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ABSTRACT:

Liana host preference and implications for deciduous forest regeneration

Journal Article

Ladwig L; Meiners S

2010

The Journal of the Torrey Botanical Society

137

103-112

Lianas have the potential to shape forest communities and alter forest regeneration. However impacts of lianas on forest regeneration particularly in temperate forests are largely unstudied. To understand potential liana impacts on the community we need to first know the location and intensity of liana burdens on host trees. We examined liana-tree host preferences within a series of young regenerating deciduous forests in the Piedmont region of New Jersey USA. Established trees (‚â• 5 cm dbh) and the lianas associated with each tree were surveyed in 2008. The five most abundant liana species were Celastrus orbiculatus Lonicera japonica Parthenocissus quinquefolia Toxicodendron radicans and Vitis species. Host preference for each liana species was measured in two ways as colonization on tree trunks and coverage in the canopy. Host preferences based on tree species and tree size were compared among liana species. A total of 798 trees were measured and lianas occurred on 64% of them. Host preferences were generally consistent between colonization and canopy expansion suggesting the same factors that regulate establishment also regulate liana growth. Most liana species had higher colonization and greater canopy cover on early successional trees particularly Juniperus virginiana. In contrast Vitis spp. were more abundant on canopy hardwood trees. Slight preferences based on tree size were seen for some species. The preference of lianas for early successional trees may make lianas a contributing factor to the acceleration of succession within this eastern deciduous forest. However the continued expansion of some lianas at the site particularly Vitis spp. and C. orbiculatus may alter future liana-tree associations and forest trajectories.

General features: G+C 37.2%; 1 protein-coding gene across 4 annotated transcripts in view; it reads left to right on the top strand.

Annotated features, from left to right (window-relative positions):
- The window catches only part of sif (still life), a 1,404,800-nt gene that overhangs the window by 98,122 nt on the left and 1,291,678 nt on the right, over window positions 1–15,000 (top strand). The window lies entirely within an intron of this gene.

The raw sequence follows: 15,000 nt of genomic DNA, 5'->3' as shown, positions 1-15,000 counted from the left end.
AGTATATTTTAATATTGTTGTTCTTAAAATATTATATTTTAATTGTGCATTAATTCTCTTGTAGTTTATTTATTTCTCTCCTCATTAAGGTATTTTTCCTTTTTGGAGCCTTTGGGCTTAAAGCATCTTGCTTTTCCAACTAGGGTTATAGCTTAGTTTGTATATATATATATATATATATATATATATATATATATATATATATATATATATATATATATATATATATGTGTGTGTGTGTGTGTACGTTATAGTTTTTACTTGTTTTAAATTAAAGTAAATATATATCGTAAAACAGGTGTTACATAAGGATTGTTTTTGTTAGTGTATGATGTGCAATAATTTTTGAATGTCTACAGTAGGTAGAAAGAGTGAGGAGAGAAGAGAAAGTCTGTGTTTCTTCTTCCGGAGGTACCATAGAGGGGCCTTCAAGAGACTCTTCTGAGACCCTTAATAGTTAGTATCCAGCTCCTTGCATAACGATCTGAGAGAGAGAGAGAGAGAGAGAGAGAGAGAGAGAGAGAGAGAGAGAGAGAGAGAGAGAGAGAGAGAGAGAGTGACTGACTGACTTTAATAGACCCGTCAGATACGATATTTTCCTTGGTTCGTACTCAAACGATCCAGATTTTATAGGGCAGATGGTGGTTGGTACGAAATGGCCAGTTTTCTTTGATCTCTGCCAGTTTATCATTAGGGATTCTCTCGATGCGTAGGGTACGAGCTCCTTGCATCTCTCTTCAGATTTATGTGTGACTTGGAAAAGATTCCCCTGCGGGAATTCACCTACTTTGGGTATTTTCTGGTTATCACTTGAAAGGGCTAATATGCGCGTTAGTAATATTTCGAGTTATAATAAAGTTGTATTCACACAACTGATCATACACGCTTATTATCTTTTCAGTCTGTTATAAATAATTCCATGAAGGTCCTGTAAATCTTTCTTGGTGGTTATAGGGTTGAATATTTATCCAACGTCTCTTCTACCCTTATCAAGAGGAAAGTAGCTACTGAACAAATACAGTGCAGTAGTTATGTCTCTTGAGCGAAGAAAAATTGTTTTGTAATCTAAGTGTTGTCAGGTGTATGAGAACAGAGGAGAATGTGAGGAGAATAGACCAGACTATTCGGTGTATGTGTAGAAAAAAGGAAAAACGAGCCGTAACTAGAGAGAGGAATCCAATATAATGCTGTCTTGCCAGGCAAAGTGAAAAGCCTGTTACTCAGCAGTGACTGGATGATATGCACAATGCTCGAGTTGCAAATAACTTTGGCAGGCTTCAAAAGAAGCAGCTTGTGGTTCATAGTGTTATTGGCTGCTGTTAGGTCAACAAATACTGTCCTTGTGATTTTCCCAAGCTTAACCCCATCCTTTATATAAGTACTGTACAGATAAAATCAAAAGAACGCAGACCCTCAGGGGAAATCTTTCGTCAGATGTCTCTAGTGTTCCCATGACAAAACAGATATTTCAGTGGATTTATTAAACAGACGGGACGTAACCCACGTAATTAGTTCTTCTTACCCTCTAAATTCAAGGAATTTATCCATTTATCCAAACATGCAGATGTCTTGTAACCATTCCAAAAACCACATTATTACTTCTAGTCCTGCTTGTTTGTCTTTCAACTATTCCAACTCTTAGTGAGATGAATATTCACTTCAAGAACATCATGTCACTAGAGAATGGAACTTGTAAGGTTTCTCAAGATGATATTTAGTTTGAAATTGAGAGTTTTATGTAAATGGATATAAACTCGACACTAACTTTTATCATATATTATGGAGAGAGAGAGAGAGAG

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Support

The Liana Ecology Project is supported by Marquette University and funded in part by the National Science Foundation.